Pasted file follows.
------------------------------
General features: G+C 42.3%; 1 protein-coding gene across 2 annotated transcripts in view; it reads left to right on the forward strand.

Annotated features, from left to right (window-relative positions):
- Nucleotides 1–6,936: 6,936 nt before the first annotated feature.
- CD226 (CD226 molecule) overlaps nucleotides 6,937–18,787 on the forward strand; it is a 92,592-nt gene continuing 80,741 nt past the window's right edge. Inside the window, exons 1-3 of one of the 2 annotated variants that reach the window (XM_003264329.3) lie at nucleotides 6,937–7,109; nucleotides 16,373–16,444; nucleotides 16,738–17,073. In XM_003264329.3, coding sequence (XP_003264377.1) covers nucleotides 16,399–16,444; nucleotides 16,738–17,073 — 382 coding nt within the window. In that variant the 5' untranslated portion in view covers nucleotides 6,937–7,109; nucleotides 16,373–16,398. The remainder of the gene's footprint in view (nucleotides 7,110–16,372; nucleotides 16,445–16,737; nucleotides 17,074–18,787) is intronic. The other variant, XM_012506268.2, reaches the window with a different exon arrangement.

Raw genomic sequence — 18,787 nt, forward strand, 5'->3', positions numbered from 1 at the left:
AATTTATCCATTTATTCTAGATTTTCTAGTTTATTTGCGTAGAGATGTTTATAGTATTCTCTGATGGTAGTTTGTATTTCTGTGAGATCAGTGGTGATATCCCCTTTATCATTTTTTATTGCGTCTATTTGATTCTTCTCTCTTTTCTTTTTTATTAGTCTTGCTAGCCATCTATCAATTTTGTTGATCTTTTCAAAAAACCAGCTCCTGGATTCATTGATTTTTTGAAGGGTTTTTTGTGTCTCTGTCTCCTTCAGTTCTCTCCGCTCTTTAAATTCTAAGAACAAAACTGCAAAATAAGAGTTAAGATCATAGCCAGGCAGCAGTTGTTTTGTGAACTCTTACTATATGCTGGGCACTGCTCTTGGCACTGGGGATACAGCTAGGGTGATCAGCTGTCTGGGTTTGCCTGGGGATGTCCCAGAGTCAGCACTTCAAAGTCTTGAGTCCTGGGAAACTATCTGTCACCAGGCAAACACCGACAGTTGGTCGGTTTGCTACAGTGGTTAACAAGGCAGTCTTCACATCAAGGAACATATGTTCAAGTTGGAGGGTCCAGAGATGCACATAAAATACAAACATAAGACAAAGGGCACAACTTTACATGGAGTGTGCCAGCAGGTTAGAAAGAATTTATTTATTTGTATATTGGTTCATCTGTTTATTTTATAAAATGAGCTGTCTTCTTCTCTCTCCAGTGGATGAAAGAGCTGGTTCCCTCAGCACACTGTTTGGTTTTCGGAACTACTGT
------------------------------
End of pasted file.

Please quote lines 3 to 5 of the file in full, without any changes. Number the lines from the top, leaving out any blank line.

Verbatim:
- Nucleotides 1–6,936: 6,936 nt before the first annotated feature.
- CD226 (CD226 molecule) overlaps nucleotides 6,937–18,787 on the forward strand; it is a 92,592-nt gene continuing 80,741 nt past the window's right edge. Inside the window, exons 1-3 of one of the 2 annotated variants that reach the window (XM_003264329.3) lie at nucleotides 6,937–7,109; nucleotides 16,373–16,444; nucleotides 16,738–17,073. In XM_003264329.3, coding sequence (XP_003264377.1) covers nucleotides 16,399–16,444; nucleotides 16,738–17,073 — 382 coding nt within the window. In that variant the 5' untranslated portion in view covers nucleotides 6,937–7,109; nucleotides 16,373–16,398. The remainder of the gene's footprint in view (nucleotides 7,110–16,372; nucleotides 16,445–16,737; nucleotides 17,074–18,787) is intronic. The other variant, XM_012506268.2, reaches the window with a different exon arrangement.

Raw genomic sequence — 18,787 nt, forward strand, 5'->3', positions numbered from 1 at the left: